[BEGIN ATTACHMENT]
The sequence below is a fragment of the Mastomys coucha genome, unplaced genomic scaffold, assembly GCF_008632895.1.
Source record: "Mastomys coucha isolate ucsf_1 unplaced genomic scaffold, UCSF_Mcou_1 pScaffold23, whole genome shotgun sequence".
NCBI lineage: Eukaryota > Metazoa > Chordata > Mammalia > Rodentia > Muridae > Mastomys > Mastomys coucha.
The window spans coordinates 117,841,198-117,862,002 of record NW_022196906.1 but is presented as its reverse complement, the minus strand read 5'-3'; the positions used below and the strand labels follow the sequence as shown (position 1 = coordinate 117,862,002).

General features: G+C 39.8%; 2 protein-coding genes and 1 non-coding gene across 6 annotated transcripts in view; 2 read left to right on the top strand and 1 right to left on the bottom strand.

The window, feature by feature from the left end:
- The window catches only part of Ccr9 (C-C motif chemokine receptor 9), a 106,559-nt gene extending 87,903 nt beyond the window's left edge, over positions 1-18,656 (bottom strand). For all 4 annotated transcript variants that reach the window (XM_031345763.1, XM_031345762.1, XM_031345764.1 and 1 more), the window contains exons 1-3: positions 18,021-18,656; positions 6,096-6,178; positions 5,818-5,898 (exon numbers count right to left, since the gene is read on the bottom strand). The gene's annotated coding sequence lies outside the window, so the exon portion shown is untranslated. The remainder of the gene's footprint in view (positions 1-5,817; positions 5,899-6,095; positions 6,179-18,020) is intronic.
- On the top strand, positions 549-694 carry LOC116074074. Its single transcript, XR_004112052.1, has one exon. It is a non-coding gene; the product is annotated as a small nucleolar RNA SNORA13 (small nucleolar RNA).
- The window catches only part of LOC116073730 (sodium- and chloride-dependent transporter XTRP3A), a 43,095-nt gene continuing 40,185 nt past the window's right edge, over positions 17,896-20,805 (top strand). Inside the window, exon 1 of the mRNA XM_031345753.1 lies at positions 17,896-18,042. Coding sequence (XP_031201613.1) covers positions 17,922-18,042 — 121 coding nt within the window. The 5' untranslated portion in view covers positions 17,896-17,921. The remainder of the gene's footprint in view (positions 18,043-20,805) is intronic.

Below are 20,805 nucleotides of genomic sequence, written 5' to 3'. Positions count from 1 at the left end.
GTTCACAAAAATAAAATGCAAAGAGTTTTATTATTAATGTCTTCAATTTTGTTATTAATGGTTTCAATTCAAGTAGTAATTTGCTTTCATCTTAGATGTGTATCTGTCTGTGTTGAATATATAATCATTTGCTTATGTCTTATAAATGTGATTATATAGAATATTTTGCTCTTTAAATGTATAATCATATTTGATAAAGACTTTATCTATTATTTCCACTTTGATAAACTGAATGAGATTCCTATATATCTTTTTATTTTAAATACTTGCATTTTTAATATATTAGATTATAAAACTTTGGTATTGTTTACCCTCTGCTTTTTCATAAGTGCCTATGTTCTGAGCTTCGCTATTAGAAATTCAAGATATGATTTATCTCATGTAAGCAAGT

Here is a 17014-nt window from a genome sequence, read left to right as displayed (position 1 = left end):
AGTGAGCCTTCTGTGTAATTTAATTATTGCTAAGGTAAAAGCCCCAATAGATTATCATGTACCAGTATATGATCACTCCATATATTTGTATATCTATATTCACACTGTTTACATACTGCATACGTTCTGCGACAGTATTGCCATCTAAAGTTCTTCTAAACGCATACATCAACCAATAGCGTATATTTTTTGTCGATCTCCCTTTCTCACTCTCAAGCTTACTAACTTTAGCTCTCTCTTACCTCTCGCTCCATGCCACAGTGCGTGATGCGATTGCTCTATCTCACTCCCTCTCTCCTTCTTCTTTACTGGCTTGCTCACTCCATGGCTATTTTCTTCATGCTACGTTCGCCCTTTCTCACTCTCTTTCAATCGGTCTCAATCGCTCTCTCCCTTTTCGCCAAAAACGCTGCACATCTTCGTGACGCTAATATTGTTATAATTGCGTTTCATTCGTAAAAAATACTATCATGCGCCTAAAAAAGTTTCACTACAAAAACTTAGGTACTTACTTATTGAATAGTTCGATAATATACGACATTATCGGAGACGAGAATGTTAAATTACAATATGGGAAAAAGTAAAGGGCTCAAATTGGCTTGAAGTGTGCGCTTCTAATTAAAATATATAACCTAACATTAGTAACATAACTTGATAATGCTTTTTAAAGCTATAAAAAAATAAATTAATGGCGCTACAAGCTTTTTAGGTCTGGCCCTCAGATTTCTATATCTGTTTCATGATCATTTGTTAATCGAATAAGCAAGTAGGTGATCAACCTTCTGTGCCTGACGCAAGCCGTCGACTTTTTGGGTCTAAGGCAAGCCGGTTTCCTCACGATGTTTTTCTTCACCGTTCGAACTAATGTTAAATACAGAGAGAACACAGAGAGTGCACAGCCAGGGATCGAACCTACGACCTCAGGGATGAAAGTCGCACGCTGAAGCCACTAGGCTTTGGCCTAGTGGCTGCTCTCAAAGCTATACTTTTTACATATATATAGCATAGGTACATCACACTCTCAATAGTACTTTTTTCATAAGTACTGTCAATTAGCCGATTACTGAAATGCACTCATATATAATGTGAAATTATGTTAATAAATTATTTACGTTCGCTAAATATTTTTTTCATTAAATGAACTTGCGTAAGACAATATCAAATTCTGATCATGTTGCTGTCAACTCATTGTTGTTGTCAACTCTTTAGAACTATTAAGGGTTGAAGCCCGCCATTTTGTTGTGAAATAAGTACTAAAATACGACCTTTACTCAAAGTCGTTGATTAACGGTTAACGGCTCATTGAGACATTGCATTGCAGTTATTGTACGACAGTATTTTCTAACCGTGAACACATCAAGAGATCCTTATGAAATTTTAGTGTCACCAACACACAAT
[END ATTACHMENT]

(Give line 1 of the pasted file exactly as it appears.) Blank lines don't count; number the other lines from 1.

The sequence below is a fragment of the Mastomys coucha genome, unplaced genomic scaffold, assembly GCF_008632895.1.